The most active plaintiffs over the past decade have tended to be insurance and financial companies
Total amount of damages awarded last year rises by almost half to $105m, Lex Machina report shows
Fisher & Phillips and Gordon Rees Scully Mansukhani were the most active US trade secret litigation firms for plaintiffs and defendants last year, according to Lex Machina’s 2020 Trade Secret Litigation Report.
Fisher & Phillips was the top plaintiffs’ firm with 33 cases, while Gordon & Rees was the top defendants’ firm with 14 cases, the data showed. While the overall number of cases where damages were awarded dropped to a joint-decade low of 15, the total amount paid out climbed to $105m, 46% higher than in 2018.
“The most active law firms in the trade secret practice area tend to be law firms known for their employment practices,” the report stated. “Because trade secret cases often involve an employee who left the company, it makes sense that the company would then call its employment firm, which may have written the company’s employment agreements or handbook.”
Lex Machina said the most active plaintiffs over the past decade have tended to be insurance and financial companies. The busiest plaintiff in 2019 was DiscoverOrg Data, a sales intelligence software company, which sued parties who gained unauthorised access to its database.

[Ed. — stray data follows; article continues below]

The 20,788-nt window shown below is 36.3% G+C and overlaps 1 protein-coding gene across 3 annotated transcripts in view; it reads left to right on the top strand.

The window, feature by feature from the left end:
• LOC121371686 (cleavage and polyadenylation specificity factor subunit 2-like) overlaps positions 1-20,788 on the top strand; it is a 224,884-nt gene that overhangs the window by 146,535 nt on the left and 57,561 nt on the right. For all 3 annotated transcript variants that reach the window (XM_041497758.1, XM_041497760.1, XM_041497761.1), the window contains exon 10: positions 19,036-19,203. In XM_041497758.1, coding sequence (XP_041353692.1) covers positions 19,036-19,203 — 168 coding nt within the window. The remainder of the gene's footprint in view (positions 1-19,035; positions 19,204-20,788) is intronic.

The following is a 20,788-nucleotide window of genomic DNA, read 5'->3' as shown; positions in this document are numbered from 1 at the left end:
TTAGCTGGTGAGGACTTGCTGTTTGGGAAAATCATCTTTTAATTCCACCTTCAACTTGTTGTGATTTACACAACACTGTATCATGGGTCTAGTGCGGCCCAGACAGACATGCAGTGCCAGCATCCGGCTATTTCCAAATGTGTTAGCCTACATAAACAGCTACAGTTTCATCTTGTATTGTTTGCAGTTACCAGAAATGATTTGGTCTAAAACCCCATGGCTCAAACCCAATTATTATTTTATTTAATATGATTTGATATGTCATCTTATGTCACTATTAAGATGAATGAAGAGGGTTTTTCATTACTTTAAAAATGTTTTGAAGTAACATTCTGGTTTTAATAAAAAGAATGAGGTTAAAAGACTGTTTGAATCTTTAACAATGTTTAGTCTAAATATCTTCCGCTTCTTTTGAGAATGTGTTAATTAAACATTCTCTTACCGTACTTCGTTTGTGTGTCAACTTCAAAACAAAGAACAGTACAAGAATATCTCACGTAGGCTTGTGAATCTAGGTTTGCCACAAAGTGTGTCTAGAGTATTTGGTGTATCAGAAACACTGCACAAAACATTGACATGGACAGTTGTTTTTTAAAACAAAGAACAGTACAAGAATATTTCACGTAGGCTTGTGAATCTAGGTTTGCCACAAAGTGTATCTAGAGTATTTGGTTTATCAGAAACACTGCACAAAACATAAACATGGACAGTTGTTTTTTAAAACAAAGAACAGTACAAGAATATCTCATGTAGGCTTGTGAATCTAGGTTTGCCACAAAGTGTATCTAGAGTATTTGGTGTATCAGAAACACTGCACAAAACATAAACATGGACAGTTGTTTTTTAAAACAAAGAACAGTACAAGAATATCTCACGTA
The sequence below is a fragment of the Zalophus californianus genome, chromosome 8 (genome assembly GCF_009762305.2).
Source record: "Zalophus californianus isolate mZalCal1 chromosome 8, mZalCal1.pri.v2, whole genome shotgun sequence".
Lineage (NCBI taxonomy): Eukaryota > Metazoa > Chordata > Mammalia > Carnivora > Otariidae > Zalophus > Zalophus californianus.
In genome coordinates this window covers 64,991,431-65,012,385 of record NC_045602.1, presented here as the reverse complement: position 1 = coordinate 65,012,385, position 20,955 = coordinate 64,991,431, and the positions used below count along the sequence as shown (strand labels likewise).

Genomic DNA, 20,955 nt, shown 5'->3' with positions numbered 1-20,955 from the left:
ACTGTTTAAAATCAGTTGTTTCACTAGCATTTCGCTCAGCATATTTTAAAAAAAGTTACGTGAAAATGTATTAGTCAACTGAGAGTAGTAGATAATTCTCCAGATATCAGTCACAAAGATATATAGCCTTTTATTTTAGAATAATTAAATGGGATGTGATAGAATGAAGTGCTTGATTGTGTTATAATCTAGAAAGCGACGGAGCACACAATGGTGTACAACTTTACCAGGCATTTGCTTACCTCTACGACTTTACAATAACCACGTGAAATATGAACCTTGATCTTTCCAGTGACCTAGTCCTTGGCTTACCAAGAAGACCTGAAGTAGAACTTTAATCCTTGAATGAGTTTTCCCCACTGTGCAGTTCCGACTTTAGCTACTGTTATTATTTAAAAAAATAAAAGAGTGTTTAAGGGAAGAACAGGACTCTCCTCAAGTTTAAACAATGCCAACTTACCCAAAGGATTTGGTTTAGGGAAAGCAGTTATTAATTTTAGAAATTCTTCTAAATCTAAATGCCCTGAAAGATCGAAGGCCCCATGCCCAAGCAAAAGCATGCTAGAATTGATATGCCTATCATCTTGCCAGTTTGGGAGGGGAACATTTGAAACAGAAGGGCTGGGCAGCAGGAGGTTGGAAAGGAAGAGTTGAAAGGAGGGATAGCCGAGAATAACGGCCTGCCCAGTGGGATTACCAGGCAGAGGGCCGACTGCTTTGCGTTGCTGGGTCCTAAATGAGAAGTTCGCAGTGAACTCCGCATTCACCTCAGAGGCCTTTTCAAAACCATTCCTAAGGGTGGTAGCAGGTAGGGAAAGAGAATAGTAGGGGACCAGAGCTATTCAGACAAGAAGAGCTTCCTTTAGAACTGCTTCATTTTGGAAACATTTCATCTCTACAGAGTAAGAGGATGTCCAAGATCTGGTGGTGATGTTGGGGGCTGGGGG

Jackson Lewis was the second most active plaintiffs’ firm, with 25 cases. It was followed by Ogletree Deakins Nash Smoak and Stewart (23), Littler Mendelson (20) and Seyfarth Shaw (19). Littler Mendelson was also the most active over the past decade, working on 239 cases, almost 50 more than Ogletree, which was the second most active.
Ogletree was also the second most active defendants’ firm in 2019, with 14 cases. It was followed by Jackson Lewis (12), Foley & Lardner (11), and Ahmad, Zavitsanos, Anaipakos, Alavi & Mensing (10). The most active over the past decade was Ogletree, taking on 122 case filings.
Plaintiffs won in 15% of cases in 2019, compared to an average of 13% since 2010. The majority of those wins were resolved with a consent judgment. Defendants won in 4% of cases last year, compared to an average of 3% for the previous decade. Those tended to come from judgment on the pleadings, which usually indicates the court found that there was no trade secrets protection, according to the report.
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